Wednesday, November 27, 2013
Monday, November 25, 2013
If you're attending the 2013 URJ Biennial in San Diego this December I hope you'll come by Kikar Biennial (the "town square") and see me working on a new papercut (as well as sharing photos of recent work and other information). I'm proud to have been selected as the 2013 artist-in-residence, and am creating a new piece designed specifically for Biennial. Protective eyewear will not be required.
On Wednesday, December 11, from 2:35-3:05 pm I'll be doing a "meet and greet," and I've got guaranteed scheduled cutting time from 12-2 pm on Thursday and 12:15-1:45 pm on Friday – but I'll be around more than just that, and I look forward to meeting you; please come by the table and say "hi."
And on Saturday, December 14, I'll be leading a workshop for those of you who want to put knife to paper with me; details here.
Sunday, November 17, 2013
|URJ Camp Newman Advancement Director Ari Vared|
presents "Treehugger" to Ruben Arquilevich.
The piece is inspired both by Ruben's love of nature and the way he expresses it through camp leadership. Tucked within the branches, in addition to the imported papers and cut-up comic books, is a snippet of text from the Torah (a book that had been destined for the genizah wound up in my hands first!) – it references his biblical namesake, but also the lineage of Jacob – that is, the children of Israel. This, for the "dor l'dor" nature of camp, and for the way it nourishes continuing generations of Jewish kids.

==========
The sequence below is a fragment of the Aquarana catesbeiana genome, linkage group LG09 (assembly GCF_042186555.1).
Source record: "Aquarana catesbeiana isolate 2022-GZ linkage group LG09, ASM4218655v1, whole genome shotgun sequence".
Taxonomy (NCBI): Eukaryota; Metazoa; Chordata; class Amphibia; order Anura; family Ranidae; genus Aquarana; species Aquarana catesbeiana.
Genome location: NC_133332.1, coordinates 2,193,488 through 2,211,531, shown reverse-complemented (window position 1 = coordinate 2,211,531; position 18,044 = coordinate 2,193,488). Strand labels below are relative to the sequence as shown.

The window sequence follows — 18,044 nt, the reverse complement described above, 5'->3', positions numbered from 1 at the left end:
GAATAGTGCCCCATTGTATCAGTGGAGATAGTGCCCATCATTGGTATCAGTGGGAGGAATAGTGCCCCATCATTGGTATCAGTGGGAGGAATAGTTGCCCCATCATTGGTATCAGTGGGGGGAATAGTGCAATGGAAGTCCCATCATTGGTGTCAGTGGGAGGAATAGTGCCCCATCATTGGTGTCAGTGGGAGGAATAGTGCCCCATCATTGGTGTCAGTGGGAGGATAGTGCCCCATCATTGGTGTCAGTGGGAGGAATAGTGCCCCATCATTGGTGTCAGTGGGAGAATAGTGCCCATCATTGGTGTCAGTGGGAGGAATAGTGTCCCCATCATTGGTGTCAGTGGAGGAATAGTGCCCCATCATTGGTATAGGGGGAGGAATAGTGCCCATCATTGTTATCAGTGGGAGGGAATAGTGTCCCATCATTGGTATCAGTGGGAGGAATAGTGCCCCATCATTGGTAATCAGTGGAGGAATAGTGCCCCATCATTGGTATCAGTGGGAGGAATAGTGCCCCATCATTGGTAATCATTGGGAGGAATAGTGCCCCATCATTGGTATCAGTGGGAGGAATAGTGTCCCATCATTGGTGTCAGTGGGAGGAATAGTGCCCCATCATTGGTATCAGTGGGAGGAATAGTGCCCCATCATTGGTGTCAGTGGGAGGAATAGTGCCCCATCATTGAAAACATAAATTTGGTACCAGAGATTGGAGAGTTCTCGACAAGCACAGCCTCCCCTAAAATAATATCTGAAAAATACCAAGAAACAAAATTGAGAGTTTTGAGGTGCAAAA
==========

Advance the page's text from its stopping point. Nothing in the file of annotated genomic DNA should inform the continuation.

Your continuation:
Sunday, November 10, 2013
Yesterday we welcomed a new member of the Jewish community – Gabriel Max Roher-Smith – with a ritual brit at the home of his parents. I was pleased to be able to make this papercut marking the date of his birth and to present it to his parents at the simcha.
The rainbow bands are made of cut-up comics featuring (in descending order) Spider-Man, The Thing, Kid Flash, Hulk, and Superman.
Thursday, November 7, 2013
As she describes the work, "These cut paper works are created through overlaying text in a matrix to obscure the original message and reveal a pattern composed of symbols.The intricate detail work is inspired by micrographic texts by Hebrew scribes who sculpt, skew and stretch letters to create dynamic and textured compositions. Through using the form of a traditional Jewish paper-cut, these loaded texts are abstracted and cut into fragile lace."
You can see more of Corrie's work on her website.